Thursday, September 3, 2009

How do you Reconcile the Ideals of Freemasonry with a Pessimistic Outlook on Humanity?

The tenets of Freemasonry are all about being good and true, and being serviceable to fellow creatures. I do try to uphold these ideals in my day to day interactions with mankind, but like Brother John Ratcliffe, I often find modern society to be awfully discouraging.

My concentration this afternoon has been derailed by news coverage of idiot parents who are up in arms over the fact the the President of the United States will be giving a live talk about education to kids in schools all over the country next week. Why? Because rabid right-wing TV and radio personalities have convinced them that it's "socialist indoctrination." I'm at a total loss for words. Who are these people, and how do they get mainstream news coverage? Can you imagine the TOTAL! MORAL! OUTRAGE! we'd hear from these same talking heads if a liberal parent objected to a conservative President addressing their kid in school? "Unpatriotic! Unamerican! Encouraging the terrorists!"

Meanwhile, all any concerned parent would do in a reasonable society would be to discuss the President's speech with their kids after school that day, you know, like grown-ups used to do: calmly and rationally.

While I'll freely admit to having liberal tendencies myself, what bothers me is not the fact that a person might not agree with the sitting President's political views or agenda. It's the willful ignorance and anti-intellectualism that has overtaken civil discourse in our society, and the despicable people who bend those tendencies to opportunistic advantage, poisoning the well for the rest of us who want nothing more than to coexist amicably with our neighbors.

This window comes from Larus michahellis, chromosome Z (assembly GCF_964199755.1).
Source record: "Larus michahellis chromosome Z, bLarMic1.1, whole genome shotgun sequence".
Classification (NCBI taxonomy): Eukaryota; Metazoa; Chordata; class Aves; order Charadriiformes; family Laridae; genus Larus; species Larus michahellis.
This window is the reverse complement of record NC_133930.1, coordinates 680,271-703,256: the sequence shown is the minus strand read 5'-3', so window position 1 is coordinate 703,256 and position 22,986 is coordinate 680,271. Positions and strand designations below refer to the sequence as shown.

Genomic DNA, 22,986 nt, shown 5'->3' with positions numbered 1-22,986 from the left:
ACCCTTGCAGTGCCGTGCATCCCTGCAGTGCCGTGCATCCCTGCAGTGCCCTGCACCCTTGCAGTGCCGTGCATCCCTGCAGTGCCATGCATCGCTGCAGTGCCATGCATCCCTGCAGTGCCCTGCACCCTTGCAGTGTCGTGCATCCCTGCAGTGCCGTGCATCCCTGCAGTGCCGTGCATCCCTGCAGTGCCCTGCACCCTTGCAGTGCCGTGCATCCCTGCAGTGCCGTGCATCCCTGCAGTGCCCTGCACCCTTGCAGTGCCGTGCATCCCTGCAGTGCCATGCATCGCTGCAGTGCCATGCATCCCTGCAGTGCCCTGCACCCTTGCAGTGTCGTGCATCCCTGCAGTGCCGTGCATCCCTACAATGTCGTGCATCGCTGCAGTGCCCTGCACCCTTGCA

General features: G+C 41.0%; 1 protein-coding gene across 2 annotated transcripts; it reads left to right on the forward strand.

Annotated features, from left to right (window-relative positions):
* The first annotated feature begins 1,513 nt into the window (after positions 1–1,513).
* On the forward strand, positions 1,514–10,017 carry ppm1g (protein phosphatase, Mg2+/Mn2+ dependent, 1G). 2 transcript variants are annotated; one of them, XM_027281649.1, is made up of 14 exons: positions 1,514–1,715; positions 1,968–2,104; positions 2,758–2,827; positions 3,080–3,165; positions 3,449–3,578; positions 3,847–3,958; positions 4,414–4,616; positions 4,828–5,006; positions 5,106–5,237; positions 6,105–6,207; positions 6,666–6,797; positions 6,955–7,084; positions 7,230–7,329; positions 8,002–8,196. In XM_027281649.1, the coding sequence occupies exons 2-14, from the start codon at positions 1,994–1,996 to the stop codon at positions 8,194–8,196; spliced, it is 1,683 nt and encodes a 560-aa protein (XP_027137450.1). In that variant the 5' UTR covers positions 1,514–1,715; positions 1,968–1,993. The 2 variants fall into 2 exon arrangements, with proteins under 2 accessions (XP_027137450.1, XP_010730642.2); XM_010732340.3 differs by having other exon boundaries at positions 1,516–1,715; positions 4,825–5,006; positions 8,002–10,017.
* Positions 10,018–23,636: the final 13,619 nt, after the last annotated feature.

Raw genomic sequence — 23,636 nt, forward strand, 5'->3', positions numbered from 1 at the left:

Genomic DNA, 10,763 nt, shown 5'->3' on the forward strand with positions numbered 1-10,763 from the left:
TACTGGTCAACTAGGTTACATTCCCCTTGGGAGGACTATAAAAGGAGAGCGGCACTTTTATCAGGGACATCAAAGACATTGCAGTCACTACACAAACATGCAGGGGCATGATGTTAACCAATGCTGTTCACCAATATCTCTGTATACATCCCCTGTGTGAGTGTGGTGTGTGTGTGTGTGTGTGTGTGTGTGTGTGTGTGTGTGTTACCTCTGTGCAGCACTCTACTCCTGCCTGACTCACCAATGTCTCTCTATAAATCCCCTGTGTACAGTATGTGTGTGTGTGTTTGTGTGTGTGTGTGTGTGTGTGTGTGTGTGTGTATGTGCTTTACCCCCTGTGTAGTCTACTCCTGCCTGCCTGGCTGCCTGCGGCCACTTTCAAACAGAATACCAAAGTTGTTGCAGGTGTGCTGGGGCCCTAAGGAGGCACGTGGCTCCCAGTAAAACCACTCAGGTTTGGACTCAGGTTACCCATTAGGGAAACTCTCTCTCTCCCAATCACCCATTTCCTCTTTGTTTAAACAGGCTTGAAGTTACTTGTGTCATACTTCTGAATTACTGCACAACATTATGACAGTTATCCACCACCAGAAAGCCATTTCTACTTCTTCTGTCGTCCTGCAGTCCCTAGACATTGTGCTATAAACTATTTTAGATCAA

1 comment:

Rev. T. Monkey said...

You've posed a good question.

I think part of the answer is implicit in the ideals of Freemasonry. Specifically, Freemasonry suggests that, despite religious and political differences, we can meet as equals and brothers for the work and joy of perfecting ourselves and benefiting our communities.

Perhaps our practice of coming together for fellowship is precisely the model of civil discourse we need to preserve (and improve on) the society our Founding Fathers bequeathed us.